Don't rush to mock the world's dullest game
It's arguably the world's most elite sport. And to spectators, certainly one of the dullest. The wall game is played on only one ground in the world, at Eton College, a few miles west of London; and even there, only by a select few of the school's 70 “collegers”, or scholarship-holders, plus a small number of “oppidans”, the fee-payers who comprise most of the school's roughly 1,300 pupils. Add a few former (or unsuspecting) players invited to make up the occasional visiting side, and you have the wall game community of the planet.
There are no wall-game leagues, no points tables, no ruling body, and the only match that matters is the annual one between collegers and oppidans, formerly played on St Andrew's Day, November 30th, but now on a Saturday a few days earlier. In that game, and earlier ones as the two sides (separately) get in practice for it, the usual scoreline is 0-0. Last year, with Britain's Prince Harry playing for them, the oppidans achieved a rare 2-0 win.
Why such a low score? For a start, the playing area: bounded on one side by a high brick wall, it is 110 metres long but only five wide. Then the game itself. Massed beside the wall in a scrum, a half-dozen mud-caked players, collectively called the “bully”, try laboriously to push the rival half-dozen―as well as the ball, usually invisible and almost incidental in this struggle―to the far end of the field.
Two or three more from each ten-man side wait, usually on hands and feet, and even muddier, in formation beside them. One, clean-faced and upright, lags behind, hoping the ball will emerge loose from the bully, so he can kick it forward off the playing area: a valuable opportunity, since play will restart opposite where the ball comes to rest, not where it went out of play.
With no width to allow open play, that is about the only means of gaining ground at speed. But it is rare: it depends on a blunder by the other side, since you can't pass the ball backward, or simply leave it behind as you advance, for your man to kick. Nor can you pick it up and run with it. The standard way forward is to shove and shove, inch by hard-earned inch. With two well-matched teams and only 30 minutes of play, often neither side reaches its opponent's end at all.
And if you do at last get that far, the final few yards, marked off by a white line up the wall, are called calx―Latin for “chalk”, probably from that white line. Once there, if you can lift the ball up against the wall with your foot and touch it with your hand, you earn a “shy”, worth one point.
A shy also gives you the right to throw the ball at “goal”: at one end a garden wall, at the other a tree (an ancient and giant oak until recently, when first it died and then the stump, still serving as the goal, was set alight by vandals and a young tree had to be planted in its place). Hit the target and you have scored a goal, worth ten points. But the angle to the door is acute and the young tree slim. It can be done; indeed, a goal was scored in a junior game a few weeks ago, but St Andrew's Day games have been goalless since 1909.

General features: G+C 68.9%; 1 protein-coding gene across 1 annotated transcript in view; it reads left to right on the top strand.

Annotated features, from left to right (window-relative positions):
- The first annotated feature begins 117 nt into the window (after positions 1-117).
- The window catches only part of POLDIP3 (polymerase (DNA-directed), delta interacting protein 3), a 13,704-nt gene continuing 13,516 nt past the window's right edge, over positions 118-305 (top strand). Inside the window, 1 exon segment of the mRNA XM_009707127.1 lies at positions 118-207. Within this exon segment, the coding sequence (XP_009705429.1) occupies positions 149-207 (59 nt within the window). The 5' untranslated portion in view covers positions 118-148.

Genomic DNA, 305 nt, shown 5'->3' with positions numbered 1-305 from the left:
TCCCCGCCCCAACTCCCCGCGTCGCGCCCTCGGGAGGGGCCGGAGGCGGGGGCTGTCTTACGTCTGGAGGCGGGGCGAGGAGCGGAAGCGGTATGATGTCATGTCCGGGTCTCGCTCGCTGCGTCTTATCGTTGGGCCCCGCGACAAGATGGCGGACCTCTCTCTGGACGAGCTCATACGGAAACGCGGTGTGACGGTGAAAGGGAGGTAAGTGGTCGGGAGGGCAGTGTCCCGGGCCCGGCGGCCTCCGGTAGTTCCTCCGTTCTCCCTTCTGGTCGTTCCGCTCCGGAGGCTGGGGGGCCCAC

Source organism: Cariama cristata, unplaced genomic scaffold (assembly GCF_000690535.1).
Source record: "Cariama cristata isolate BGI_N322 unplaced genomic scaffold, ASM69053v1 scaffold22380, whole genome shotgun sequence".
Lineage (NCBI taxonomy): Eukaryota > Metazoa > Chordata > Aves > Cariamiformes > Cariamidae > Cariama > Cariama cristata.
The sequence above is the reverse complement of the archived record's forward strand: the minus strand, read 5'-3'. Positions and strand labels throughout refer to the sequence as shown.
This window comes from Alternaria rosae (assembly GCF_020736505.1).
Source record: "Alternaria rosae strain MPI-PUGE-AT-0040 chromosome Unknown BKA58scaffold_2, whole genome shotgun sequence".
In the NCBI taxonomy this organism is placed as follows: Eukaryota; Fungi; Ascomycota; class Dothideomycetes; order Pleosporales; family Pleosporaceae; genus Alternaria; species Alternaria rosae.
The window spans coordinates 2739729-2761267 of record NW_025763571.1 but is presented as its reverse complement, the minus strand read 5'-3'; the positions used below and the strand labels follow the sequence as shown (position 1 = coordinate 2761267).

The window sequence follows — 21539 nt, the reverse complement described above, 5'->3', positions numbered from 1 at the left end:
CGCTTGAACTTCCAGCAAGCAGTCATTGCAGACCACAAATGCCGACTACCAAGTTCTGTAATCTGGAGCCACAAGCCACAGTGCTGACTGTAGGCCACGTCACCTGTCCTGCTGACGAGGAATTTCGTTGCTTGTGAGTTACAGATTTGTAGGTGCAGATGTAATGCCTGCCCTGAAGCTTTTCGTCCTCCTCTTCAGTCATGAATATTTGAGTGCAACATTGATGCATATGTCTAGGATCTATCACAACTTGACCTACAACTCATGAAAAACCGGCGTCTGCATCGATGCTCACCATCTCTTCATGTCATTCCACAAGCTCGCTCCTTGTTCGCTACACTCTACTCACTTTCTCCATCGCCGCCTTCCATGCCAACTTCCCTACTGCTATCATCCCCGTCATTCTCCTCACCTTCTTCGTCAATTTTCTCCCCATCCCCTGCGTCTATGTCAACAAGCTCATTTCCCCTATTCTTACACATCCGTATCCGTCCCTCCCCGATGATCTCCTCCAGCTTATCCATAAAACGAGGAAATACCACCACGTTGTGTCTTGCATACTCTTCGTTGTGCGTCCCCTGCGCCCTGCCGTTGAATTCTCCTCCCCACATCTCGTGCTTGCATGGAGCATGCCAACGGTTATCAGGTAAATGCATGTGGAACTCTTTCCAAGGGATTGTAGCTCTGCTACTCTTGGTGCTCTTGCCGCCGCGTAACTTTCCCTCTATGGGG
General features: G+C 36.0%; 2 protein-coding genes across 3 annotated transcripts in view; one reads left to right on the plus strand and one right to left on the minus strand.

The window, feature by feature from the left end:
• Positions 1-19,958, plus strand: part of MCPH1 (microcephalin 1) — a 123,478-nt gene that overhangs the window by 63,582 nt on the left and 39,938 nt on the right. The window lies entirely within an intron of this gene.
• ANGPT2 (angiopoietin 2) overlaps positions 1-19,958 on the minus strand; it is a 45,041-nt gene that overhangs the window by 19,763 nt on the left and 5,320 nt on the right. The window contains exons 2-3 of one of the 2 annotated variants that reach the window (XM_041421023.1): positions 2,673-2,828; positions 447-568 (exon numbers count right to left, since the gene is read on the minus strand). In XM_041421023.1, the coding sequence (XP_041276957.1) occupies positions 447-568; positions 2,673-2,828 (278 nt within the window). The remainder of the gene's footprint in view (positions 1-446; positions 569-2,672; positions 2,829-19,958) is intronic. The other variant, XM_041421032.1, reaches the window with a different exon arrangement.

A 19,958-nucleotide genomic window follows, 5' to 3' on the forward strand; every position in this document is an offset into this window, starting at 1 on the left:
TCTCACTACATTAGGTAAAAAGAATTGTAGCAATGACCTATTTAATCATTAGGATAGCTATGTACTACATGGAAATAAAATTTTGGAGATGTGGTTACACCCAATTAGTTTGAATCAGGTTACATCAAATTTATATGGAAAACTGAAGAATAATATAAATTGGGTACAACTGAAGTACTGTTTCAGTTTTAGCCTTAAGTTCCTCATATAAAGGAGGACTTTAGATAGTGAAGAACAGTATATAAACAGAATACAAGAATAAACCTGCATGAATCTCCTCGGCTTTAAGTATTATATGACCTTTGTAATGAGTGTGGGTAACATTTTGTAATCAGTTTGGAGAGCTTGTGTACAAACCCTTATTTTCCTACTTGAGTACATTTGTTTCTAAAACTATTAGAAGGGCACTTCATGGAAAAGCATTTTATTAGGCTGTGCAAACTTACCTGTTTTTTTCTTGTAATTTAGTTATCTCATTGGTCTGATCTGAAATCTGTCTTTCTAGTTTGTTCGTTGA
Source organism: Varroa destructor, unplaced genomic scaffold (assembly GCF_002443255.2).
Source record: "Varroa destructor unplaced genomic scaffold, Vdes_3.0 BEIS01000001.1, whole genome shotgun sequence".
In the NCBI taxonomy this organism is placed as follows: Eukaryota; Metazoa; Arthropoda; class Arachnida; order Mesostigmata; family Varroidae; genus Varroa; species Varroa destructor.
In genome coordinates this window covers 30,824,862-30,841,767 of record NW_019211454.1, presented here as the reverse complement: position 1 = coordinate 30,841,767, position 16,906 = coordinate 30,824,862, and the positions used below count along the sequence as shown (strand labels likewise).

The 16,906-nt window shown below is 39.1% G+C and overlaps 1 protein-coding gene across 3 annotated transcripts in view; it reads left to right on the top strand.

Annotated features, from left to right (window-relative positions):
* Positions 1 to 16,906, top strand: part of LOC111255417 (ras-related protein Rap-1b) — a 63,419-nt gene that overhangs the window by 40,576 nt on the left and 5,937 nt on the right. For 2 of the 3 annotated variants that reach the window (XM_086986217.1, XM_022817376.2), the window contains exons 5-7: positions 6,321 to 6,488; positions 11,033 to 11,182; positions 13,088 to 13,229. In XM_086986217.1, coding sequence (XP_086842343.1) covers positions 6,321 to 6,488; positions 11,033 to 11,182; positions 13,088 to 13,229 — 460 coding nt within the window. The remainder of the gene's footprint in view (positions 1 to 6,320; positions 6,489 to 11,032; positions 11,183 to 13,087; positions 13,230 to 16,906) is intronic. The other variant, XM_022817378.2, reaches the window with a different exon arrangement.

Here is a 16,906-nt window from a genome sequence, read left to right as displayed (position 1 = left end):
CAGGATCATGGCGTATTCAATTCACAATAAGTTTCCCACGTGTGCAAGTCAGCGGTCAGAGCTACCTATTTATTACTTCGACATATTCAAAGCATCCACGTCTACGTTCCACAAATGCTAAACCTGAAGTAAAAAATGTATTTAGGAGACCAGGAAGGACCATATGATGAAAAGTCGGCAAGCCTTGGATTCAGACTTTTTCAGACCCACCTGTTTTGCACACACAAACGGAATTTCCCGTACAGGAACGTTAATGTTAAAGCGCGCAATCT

So the usual outcome is much mud, toil and sweat, little movement and no score. But less blood than in the past. In the good old days when The Economist's reporter played, the rules allowed “knuckling”: plant your fist, gently and not with a blow, anywhere on an opponent's face except his eyes, and rotate it. The fist was usually gloved, often encrusted with dried mud, and to the victim the effect was like being sandpapered.
Wise players did not do too much of this, for fear more would be done back to them. It is now banned. Yet this is still a rugged game, and for all the protective headgear worn by the “walls” (those players next to it) flesh is still soft, brick both hard and abrasive. How come, the non-aficionado will ask, that such a slow and at times painful sport survives?
One answer is simply that it has done so since at least the 1760s and probably longer: the wall was built in 1717. Another is that it gives the 70 collegers, who like to think of themselves as the brains of Eton, the chance to show that they are anyone's equal at games too. The wall game is essentially a collegers' sport: even now, they have a ceremony in piam memoriam JKS―J.K. Stephen, a great colleger player (and in later years a very minor poet) of the 1870s. Collegers have more chance to play than most oppidans do, and greater skills can make up for the greater brawn available among their more numerous rivals.
A third reason may seem unbelievable to those who have never played this game: it's fun. Buried in that sweating, unmoving bully are skills and achievement that few watchers—not even the boys looking down from atop the wall— will see, let alone understand. Boys like rough games. They like to have skills, even arcane ones. They like to compete, however eccentric the game. Ask the synchronised swimmers, the shot-putters, the hop-skip-and-jumpers before you rush to mock the world's dullest game.